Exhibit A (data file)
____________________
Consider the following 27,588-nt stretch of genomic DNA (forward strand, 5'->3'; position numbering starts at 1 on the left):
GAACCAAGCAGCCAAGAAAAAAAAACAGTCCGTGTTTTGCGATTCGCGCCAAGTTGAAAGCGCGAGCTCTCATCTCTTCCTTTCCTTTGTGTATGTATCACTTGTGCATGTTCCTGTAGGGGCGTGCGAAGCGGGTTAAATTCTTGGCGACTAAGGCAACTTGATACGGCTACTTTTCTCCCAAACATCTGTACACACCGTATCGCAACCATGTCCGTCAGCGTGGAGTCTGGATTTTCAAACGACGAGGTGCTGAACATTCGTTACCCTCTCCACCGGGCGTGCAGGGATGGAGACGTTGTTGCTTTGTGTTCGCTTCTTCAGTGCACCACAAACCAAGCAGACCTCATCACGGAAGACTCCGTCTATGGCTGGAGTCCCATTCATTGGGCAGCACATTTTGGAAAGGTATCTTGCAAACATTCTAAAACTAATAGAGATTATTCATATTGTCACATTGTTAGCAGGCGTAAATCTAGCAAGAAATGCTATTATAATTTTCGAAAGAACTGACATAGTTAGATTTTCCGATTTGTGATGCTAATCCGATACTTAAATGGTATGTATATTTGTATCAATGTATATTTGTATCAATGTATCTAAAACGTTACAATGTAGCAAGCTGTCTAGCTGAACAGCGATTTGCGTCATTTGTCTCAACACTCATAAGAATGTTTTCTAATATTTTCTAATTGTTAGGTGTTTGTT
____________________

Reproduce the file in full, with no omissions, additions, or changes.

Consider the following 27,588-nt stretch of genomic DNA (forward strand, 5'->3'; position numbering starts at 1 on the left):
GAACCAAGCAGCCAAGAAAAAAAAACAGTCCGTGTTTTGCGATTCGCGCCAAGTTGAAAGCGCGAGCTCTCATCTCTTCCTTTCCTTTGTGTATGTATCACTTGTGCATGTTCCTGTAGGGGCGTGCGAAGCGGGTTAAATTCTTGGCGACTAAGGCAACTTGATACGGCTACTTTTCTCCCAAACATCTGTACACACCGTATCGCAACCATGTCCGTCAGCGTGGAGTCTGGATTTTCAAACGACGAGGTGCTGAACATTCGTTACCCTCTCCACCGGGCGTGCAGGGATGGAGACGTTGTTGCTTTGTGTTCGCTTCTTCAGTGCACCACAAACCAAGCAGACCTCATCACGGAAGACTCCGTCTATGGCTGGAGTCCCATTCATTGGGCAGCACATTTTGGAAAGGTATCTTGCAAACATTCTAAAACTAATAGAGATTATTCATATTGTCACATTGTTAGCAGGCGTAAATCTAGCAAGAAATGCTATTATAATTTTCGAAAGAACTGACATAGTTAGATTTTCCGATTTGTGATGCTAATCCGATACTTAAATGGTATGTATATTTGTATCAATGTATATTTGTATCAATGTATCTAAAACGTTACAATGTAGCAAGCTGTCTAGCTGAACAGCGATTTGCGTCATTTGTCTCAACACTCATAAGAATGTTTTCTAATATTTTCTAATTGTTAGGTGTTTGTT